By operation of rule, any response brief(s) of the appellees are due within 30 days (plus an additional three days after service of the opening brief if service is not completed electronically).  Appellees are not obligated to file a response brief and often elect not to.

If an appellee files a response brief, the appellant will be allowed 21 days (plus an additional three days after service of the response brief if service is not completed electronically) within which to file an optional final reply brief.  Only one reply brief is permitted, regardless of the number of response briefs filed.  If no response brief is filed, then no reply brief is permitted.

Handwritten briefs are acceptable.  An opening brief and any response brief may not exceed thirty pages unless, at the end of the brief, there is a certification of the number of words in the brief and that word count is less than 13,000.  A reply brief cannot exceed 15 pages unless there is a certification at the end of the brief regarding the number of words in the brief and that word count is less than 6,500.

Extensions, Deadline and Responsibilities

Filing Your Appeal - Pro Se - Extensions, Deadline and Responsibilities

Extensions of time

In this circuit, extensions of time to file briefs are disfavored.   Unless the court has expressly ordered otherwise, a party can generally get one 30-day extension of time beyond the initial due date without much question.  Obtaining extensions of time beyond an initial 30-day extension is more difficult.  The court is even stricter about extensions on reply briefs, and will generally only allow a single 14-day extension from the initial due date.  Litigants should plan on getting their briefs finished and filed promptly.

Missed deadlines

If an appellant is given a deadline within which to file something and does not file it and also does not timely request an extension of time, the appeal may be dismissed.  If an order states it is a final deadline or that no further extensions of time will be allowed, parties should plan accordingly.

Filing responsibilities

A brief is deemed filed on the date it is post-marked for delivery.  Other forms of filings are not deemed filed until they are received in the clerk’s office.  The only exception to those rules is the “prison mailbox rule,” applicable only to those who are incarcerated.

A plaintiff-appellant need not serve copies of filings on the defendants if the district court never summoned the defendants to appear.  With that limited exception, all filings in this court must include a certificate of service at the end of the document stating that a copy of the brief or other filing was sent to counsel for all the opposing parties (or to the parties themselves if they don’t have counsel)  involved in the appeal.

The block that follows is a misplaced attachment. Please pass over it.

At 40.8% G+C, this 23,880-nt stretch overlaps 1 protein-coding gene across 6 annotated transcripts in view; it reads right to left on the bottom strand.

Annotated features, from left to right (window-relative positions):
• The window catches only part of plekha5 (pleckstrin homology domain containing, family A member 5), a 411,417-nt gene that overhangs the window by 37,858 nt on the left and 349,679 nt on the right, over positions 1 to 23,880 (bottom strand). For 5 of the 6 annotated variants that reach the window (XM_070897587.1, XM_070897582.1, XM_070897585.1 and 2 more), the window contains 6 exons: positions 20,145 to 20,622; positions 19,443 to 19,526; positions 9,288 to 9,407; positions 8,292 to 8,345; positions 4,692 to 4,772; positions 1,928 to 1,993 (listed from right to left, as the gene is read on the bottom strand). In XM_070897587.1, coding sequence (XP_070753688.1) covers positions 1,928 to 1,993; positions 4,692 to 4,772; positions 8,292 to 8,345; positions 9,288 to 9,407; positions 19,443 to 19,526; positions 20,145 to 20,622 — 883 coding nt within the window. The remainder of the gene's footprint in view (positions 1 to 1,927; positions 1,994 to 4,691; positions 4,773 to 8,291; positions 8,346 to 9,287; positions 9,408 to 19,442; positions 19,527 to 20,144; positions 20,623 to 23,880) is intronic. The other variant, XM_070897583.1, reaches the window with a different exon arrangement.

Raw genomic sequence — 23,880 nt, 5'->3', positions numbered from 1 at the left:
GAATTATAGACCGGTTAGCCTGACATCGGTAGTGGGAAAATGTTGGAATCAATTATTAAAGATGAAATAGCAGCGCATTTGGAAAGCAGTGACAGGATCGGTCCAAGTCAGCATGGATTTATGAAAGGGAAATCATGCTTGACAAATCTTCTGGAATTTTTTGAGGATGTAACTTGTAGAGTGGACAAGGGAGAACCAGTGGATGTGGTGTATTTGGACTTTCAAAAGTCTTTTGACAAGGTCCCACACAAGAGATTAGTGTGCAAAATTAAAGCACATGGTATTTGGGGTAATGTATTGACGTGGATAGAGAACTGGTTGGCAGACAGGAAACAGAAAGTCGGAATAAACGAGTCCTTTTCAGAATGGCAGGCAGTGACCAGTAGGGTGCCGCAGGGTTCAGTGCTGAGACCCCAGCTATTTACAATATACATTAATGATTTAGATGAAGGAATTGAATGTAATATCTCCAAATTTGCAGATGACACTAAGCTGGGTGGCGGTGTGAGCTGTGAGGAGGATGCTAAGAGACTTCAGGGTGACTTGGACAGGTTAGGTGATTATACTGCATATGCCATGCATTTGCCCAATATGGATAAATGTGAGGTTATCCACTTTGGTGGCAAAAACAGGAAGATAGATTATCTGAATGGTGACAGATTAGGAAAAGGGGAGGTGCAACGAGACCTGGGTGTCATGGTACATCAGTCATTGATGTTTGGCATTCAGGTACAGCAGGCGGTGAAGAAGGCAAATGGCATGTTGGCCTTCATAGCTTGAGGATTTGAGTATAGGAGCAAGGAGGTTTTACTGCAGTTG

Copies

Filing Your Appeal - Pro Se - Copies

The court will accept a single copy of anything filed by a pro se litigant.  But a copy of the filing must also have been sent to all counsel for other parties involved in the appeal, as evidenced in the certificate of service.

Motions, Arguments & Decision

Filing Your Appeal - Pro Se - Motions, Arguments & Decision

Motions

The types of motions that may be properly filed in an appeals court are significantly fewer in number than are allowed in a district court.  So, for example, there are no provisions in the appellate rules for obtaining discovery or submitting new evidence.

Oral Argument

The court sometimes elects to conduct an oral argument in an appeal.  In an appellate argument, the parties are permitted to appear and argue their cases, usually for 15 minutes per side.  Whether argument is conducted is a matter of court discretion.   Oral arguments are rarely conducted in cases with pro se litigants.   

Court Decision

After the opening brief and any response or reply briefs have been filed, a panel of judges will be assigned to decide whether reversible district court error occurred.  The court’s decision will be in writing and will be transmitted to the parties.  There is no requirement that the court issue its decision within any particular time frame.

Rehearing

Filing Your Appeal - Pro Se - Rehearing

Once this court has issued its order or judgment deciding the outcome of the appeal, the decision is generally final.  A party unhappy with a final decision of this court may file a petition for rehearing with the panel, giving reasons why the panel’s decision should be reconsidered.  The rule governing rehearing petitions and their timing is Fed. R. App. P. 40.  In cases of exceptional public importance or if a panel decision conflicts with a prior decision of this court or the United States Supreme Court, a party may file a rehearing petition that seeks review by the entire court.  This is called a petition for rehearing en banc.  Litigants must bear in mind that rehearing en banc is an extraordinary procedure and if the court finds the petition frivolous, the filing party may be ordered to pay a money penalty of up to $500.00.  

Supreme Court

Filing Your Appeal - Pro Se - Supreme Court

The only court with the authority to overturn a decision by this court is the United States Supreme Court.  The procedures for seeking further review by that court can be found in the Rules of the United States Supreme Court.  Review by the Supreme Court is not invoked by filing a notice of appeal with this court.  Instead, a person seeking review by the United States Supreme Court must file the appropriate documents with that court. 

Additional Resources

Filing Your Appeal - Pro Se - Additional Resources

The court’s library has additional web-based resources that a pro se litigant in this court might find helpful.  We regret that we cannot provide free rulebooks to parties, regardless of the party’s financial situation. However, our rules are available online.  The court will provide such forms as will be necessary to the appeal.   If you have procedural questions, you may contact the clerk’s office at 303-844-3157.  The court’s employees cannot provide legal advice but can generally answer procedural questions.